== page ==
A bogey is seen as a good score for most amateur golfers as their skill levels are nowhere near that of a professional golfer. That is just the way it is. Comparing yourself to the golfers you see on television will only take the fun out of your game. A bogey will only be seen as a good score for a professional golfer if they rescued a hole that had the potential for a much higher score due to hitting a water-hazard, bunker, or an out-of-bounds shot.
Throughout history until today, the dreaded bogey has been a thorn in many a golfer’s sides. The ‘Bogey Man’ was to be avoided at all costs. Today, the scoring of a bogey, +1 on a par hole, is viewed differently depending on the golfer’s skill level.
A professional golfer is not a big fan of scoring a bogey. They realize that too many bogeys over a round of golf could potentially halt their progress into the next round, and cost them in terms of prize money, ranking, and ultimately winning golf championships. The only time that they don’t mind scoring a bogey was when the potential was there to score double bogeys, even triple bogeys, due to mistakes made by them earlier on the hole.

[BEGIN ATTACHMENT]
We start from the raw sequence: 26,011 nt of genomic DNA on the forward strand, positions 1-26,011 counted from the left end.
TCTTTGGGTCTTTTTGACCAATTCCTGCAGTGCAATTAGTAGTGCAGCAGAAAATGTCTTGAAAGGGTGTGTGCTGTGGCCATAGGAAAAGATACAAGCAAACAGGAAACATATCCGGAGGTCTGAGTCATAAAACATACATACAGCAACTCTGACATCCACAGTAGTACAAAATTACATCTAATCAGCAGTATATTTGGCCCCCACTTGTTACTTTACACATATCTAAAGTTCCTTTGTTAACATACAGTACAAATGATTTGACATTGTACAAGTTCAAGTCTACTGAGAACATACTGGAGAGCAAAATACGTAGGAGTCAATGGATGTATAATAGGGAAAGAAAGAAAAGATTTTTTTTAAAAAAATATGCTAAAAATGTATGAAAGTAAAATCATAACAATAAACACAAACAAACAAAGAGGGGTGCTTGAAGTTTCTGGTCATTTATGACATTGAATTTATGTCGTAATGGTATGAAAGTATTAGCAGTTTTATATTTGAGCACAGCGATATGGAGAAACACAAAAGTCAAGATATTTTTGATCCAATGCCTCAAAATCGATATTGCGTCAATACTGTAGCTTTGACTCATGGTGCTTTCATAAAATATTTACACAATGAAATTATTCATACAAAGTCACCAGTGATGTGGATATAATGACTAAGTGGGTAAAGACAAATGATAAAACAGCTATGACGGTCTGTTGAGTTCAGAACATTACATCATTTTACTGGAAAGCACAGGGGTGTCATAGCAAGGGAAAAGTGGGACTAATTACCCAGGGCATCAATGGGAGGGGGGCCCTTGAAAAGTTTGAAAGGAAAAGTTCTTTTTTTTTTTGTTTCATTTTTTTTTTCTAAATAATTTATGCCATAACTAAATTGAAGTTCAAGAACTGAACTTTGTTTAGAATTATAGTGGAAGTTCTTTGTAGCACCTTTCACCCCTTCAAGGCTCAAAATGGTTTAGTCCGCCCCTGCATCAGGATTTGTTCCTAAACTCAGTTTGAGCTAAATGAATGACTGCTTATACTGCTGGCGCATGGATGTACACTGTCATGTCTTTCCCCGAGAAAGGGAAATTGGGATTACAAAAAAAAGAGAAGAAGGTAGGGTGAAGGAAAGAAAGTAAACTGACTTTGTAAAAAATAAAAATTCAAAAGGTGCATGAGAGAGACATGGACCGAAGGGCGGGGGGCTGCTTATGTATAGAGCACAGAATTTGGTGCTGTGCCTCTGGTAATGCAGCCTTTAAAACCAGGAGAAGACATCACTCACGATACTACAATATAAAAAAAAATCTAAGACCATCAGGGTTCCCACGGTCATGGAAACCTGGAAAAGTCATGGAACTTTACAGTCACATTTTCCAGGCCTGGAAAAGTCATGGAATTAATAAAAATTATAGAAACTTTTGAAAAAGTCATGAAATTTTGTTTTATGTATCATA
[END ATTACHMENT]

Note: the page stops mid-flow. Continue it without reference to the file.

Moving on to a typical amateur golfer with a handicap of 20+ or more, you will see a different reaction to scoring a bogey. You could call it a celebratory attitude whenever scoring a bogey. Because a bogey golfer and some higher handicapped players don’t expect to make par on every hole, a bogey essentially becomes their par according to their skill level.
Ultimately, your skill level will determine if a bogey is a good or bad result!